History and Theory 21 (2):248-266 (1982)

Warren Schmaus
Illinois Institute of Technology
Comte's three-state law concerns the historical development of our methods of cognitive inquiry. Comte believes he can defend his three-state law either by :,rational proofs" based upon our knowledge of the human mind or upon 'historical verifications." Comte then uses the three-state law of scientific progress to argue for the existence of industrial and multistate political laws of progress. Here Comte strays from his positivism. He attributes a kind of causal efficacy to scientific progress which leads him to look for laws of social dynamics describing the social progress which result from the scientific. Here Comte is guilty of Popper's "poverty of historicism" charge. Comte's three-state law of scientific development is more easily defended than his concept of historical method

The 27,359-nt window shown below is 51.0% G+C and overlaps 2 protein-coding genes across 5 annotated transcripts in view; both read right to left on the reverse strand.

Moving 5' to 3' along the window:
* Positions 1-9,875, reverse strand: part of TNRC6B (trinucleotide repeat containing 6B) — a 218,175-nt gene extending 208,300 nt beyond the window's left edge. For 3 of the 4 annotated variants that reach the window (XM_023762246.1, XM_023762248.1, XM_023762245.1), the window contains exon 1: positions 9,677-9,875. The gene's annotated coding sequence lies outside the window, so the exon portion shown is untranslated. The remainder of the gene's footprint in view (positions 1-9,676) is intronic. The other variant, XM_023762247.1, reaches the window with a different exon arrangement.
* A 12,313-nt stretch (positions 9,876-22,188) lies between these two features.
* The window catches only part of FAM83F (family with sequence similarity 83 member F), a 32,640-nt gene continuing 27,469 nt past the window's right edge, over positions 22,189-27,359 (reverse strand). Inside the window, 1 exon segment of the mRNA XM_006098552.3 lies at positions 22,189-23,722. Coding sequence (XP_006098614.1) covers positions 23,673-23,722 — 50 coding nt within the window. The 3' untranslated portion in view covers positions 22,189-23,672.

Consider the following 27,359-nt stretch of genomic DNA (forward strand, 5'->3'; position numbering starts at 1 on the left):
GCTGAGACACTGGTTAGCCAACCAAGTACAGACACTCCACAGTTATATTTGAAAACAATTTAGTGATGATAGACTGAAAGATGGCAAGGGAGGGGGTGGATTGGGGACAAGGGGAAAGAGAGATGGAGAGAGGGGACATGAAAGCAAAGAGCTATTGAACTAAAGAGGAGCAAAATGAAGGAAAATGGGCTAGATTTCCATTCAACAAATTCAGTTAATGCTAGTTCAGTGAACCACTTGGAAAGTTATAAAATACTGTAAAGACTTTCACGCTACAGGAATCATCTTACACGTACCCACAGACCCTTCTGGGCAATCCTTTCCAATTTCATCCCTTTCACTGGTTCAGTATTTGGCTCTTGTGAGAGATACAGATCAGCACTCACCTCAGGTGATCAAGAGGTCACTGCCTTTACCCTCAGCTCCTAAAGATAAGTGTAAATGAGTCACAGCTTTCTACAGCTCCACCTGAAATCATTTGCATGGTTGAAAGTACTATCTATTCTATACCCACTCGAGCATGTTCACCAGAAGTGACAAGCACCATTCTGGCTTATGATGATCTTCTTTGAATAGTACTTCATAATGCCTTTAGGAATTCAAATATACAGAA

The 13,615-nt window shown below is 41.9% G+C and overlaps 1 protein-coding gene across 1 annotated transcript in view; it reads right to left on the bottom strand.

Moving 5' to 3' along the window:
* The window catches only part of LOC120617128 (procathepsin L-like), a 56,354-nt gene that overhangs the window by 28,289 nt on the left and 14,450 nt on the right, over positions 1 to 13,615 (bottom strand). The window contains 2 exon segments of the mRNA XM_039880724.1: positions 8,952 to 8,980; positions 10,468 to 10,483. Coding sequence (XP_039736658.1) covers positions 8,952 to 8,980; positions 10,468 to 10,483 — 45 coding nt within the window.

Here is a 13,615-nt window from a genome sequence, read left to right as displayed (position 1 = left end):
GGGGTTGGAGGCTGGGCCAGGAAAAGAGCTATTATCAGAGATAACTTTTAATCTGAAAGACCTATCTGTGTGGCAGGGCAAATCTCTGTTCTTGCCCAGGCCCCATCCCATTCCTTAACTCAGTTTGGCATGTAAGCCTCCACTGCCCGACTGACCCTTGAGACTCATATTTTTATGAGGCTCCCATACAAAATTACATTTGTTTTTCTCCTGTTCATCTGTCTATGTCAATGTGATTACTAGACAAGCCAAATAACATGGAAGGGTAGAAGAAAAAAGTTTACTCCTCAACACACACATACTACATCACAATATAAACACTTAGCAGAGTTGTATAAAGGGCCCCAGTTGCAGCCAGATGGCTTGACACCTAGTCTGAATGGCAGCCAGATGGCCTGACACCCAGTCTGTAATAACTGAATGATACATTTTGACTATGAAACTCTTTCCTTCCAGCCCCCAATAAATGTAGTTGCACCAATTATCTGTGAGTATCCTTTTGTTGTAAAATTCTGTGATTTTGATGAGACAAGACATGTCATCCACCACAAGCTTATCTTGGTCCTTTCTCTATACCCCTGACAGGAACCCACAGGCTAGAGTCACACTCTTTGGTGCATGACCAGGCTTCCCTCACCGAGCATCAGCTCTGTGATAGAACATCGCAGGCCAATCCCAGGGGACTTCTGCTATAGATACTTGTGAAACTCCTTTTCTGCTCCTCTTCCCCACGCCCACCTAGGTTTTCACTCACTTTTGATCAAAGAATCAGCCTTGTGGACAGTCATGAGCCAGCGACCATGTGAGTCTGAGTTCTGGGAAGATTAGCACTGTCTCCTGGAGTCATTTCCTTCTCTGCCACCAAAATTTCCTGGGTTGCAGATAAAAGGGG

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DOI 10.2307/2505247
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